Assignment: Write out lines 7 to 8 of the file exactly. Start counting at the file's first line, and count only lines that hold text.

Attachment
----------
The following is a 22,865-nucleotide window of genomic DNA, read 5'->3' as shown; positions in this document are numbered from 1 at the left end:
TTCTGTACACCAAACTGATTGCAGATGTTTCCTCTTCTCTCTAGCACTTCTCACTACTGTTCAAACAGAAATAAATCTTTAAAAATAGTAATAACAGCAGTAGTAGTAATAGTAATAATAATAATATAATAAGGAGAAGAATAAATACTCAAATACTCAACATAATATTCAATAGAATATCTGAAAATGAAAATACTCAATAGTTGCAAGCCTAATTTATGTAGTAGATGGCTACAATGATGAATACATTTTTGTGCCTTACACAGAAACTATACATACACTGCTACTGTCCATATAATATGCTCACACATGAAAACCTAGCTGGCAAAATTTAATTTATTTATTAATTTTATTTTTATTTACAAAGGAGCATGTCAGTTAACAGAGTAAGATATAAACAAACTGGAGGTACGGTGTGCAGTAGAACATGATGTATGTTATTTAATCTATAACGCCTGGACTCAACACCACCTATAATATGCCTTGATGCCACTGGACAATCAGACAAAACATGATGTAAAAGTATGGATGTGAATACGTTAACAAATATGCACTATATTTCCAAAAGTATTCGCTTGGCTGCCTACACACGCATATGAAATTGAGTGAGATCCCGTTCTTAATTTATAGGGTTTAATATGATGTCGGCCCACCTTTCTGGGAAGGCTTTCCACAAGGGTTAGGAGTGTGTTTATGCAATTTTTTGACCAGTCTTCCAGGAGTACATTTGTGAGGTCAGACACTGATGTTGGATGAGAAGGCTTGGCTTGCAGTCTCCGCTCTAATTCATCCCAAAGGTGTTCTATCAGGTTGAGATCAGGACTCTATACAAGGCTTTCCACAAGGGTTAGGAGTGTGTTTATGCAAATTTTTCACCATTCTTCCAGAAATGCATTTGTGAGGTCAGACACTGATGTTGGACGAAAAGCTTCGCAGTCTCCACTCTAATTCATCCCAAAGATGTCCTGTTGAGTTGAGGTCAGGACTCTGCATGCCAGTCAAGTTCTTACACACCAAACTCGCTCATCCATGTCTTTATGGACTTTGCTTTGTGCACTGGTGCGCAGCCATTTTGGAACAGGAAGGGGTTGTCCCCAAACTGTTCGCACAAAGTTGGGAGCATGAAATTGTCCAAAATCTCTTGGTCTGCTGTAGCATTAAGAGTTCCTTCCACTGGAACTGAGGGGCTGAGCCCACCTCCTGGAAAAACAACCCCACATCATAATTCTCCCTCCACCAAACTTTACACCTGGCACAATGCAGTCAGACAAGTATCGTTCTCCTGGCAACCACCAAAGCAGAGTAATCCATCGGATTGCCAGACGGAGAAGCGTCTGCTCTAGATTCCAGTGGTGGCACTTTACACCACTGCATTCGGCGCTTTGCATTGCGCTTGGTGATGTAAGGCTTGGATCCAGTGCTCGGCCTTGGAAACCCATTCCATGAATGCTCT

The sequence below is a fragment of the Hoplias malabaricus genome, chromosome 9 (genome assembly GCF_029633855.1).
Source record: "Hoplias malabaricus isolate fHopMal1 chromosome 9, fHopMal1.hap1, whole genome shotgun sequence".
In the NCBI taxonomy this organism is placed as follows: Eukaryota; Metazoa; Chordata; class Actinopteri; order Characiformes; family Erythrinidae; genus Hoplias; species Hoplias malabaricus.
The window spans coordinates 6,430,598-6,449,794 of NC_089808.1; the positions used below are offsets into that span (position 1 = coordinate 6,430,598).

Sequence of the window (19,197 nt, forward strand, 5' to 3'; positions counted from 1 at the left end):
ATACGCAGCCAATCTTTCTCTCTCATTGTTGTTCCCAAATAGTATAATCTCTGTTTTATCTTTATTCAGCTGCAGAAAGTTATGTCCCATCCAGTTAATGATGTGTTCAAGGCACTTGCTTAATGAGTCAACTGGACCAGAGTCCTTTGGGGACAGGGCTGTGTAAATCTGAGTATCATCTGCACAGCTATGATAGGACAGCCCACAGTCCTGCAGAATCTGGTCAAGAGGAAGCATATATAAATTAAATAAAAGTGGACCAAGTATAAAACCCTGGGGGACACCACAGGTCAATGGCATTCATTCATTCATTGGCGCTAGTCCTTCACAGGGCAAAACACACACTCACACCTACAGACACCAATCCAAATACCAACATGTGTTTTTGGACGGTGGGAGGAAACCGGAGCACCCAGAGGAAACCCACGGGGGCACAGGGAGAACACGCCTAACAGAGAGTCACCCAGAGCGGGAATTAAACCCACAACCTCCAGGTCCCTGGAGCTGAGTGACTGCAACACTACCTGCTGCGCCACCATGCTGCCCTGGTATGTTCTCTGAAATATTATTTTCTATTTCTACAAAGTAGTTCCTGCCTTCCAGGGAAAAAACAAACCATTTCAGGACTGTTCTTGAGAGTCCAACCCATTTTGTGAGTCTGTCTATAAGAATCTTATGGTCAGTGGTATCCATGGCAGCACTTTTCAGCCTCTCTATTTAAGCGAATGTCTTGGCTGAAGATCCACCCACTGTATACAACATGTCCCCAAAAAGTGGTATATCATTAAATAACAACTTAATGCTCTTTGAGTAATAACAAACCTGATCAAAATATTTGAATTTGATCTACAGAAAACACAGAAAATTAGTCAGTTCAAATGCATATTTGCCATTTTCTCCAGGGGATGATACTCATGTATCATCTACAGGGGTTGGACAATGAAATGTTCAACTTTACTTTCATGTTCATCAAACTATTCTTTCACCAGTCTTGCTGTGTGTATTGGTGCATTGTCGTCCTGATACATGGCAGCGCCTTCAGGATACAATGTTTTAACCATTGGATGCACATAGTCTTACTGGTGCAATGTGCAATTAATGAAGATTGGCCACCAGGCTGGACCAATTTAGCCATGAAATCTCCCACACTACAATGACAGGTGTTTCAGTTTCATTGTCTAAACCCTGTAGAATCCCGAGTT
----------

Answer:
Sequence of the window (19,197 nt, forward strand, 5' to 3'; positions counted from 1 at the left end):
ATACGCAGCCAATCTTTCTCTCTCATTGTTGTTCCCAAATAGTATAATCTCTGTTTTATCTTTATTCAGCTGCAGAAAGTTATGTCCCATCCAGTTAATGATGTGTTCAAGGCACTTGCTTAATGAGTCAACTGGACCAGAGTCCTTTGGGGACAGGGCTGTGTAAATCTGAGTATCATCTGCACAGCTATGATAGGACAGCCCACAGTCCTGCAGAATCTGGTCAAGAGGAAGCATATATAAATTAAATAAAAGTGGACCAAGTATAAAACCCTGGGGGACACCACAGGTCAATGGCATTCATTCATTCATTGGCGCTAGTCCTTCACAGGGCAAAACACACACTCACACCTACAGACACCAATCCAAATACCAACATGTGTTTTTGGACGGTGGGAGGAAACCGGAGCACCCAGAGGAAACCCACGGGGGCACAGGGAGAACACGCCTAACAGAGAGTCACCCAGAGCGGGAATTAAACCCACAACCTCCAGGTCCCTGGAGCTGAGTGACTGCAACACTACCTGCTGCGCCACCATGCTGCCCTGGTATGTTCTCTGAAATATTATTTTCTATTTCTACAAAGTAGTTCCTGCCTTCCAGGGAAAAAACAAACCATTTCAGGACTGTTCTTGAGAGTCCAACCCATTTTGTGAGTCTGTCTATAAGAATCTTATGGTCAGTGGTATCCATGGCAGCACTTTTCAGCCTCTCTATTTAAGCGAATGTCTTGGCTGAAGATCCACCCACTGTATACAACATGTCCCCAAAAAGTGGTATATCATTAAATAACAACTTAATGCTCTTTGAGTAATAACAAACCTGATCAAAATATTTGAATTTGATCTACAGAAAACACAGAAAATTAGTCAGTTCAAATGCATATTTGCCATTTTCTCCAGGGGATGATACTCATGTATCATCTACAGGGGTTGGACAATGAAATGTTCAACTTTACTTTCATGTTCATCAAACTATTCTTTCACCAGTCTTGCTGTGTGTATTGGTGCATTGTCGTCCTGATACATGGCAGCGCCTTCAGGATACAATGTTTTAACCATTGGATGCACATAGTCTTACTGGTGCAATGTGCAATTAATGAAGATTGGCCACCAGGCTGGACCAATTTAGCCATGAAATCTCCCACACTACAATGACAGGTGTTTCAGTTTCATTGTCTAAACCCTGTAGAATCCCGAGTT